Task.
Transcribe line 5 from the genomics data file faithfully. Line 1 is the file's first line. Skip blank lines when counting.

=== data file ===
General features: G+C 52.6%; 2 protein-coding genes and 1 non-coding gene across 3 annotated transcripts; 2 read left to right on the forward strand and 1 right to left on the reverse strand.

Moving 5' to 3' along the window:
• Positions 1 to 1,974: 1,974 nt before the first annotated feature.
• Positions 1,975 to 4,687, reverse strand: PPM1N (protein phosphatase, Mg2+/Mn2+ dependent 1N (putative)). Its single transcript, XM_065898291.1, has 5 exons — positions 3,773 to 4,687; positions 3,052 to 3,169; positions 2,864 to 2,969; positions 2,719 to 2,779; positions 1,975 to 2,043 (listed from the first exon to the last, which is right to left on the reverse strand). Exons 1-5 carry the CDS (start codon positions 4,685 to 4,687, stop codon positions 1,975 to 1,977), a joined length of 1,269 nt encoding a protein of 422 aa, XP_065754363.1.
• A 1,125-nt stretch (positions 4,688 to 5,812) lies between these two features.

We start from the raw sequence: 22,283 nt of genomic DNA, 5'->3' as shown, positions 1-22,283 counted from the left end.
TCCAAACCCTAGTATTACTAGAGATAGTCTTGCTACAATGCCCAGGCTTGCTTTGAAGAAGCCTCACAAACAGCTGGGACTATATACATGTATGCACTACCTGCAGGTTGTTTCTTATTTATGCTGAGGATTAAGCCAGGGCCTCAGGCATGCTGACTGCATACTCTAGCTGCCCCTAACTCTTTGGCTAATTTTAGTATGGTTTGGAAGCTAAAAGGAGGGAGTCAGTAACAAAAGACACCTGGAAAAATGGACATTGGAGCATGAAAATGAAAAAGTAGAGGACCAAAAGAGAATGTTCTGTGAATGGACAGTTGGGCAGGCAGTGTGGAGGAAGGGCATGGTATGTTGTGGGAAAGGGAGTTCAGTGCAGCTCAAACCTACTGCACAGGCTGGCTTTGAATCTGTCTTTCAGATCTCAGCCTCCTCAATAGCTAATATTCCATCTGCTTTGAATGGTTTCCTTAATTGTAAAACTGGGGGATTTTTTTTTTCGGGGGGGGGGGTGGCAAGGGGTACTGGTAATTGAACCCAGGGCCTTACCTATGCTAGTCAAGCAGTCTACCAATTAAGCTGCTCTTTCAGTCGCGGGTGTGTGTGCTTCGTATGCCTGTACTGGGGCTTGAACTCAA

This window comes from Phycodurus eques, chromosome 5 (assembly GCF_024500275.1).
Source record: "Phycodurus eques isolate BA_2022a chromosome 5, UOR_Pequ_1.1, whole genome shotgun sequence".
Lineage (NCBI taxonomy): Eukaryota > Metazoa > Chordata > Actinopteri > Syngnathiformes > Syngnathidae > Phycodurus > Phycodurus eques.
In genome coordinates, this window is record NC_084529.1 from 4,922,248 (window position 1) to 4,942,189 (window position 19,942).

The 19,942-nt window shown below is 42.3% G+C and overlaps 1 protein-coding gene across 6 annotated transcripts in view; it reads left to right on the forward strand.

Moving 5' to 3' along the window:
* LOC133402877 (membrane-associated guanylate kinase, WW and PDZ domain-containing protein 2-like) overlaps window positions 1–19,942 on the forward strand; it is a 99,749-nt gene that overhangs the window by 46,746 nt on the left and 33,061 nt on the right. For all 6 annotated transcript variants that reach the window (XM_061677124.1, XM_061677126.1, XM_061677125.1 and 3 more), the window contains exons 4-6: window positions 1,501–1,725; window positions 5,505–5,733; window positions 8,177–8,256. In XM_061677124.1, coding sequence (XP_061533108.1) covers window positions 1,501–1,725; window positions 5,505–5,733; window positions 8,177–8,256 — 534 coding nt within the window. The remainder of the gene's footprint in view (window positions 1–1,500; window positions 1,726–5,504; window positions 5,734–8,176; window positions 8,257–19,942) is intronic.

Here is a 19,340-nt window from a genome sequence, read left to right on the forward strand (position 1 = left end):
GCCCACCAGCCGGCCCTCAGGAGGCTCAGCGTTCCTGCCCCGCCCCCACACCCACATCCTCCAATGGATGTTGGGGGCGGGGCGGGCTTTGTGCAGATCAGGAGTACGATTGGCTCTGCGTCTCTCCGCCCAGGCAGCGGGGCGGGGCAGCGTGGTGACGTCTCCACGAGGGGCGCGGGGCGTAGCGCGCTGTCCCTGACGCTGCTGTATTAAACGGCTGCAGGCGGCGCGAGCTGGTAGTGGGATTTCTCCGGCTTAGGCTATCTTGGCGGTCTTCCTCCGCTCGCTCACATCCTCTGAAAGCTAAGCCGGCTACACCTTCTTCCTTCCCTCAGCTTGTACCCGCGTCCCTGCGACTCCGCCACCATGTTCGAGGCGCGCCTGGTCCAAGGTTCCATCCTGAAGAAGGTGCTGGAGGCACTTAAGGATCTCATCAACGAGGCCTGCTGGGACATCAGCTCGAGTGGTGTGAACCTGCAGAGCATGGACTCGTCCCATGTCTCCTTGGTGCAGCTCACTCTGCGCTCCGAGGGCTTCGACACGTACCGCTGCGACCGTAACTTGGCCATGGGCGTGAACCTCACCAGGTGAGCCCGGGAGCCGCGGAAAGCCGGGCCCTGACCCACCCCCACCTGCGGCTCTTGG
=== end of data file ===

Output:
• A 1,125-nt stretch (positions 4,688 to 5,812) lies between these two features.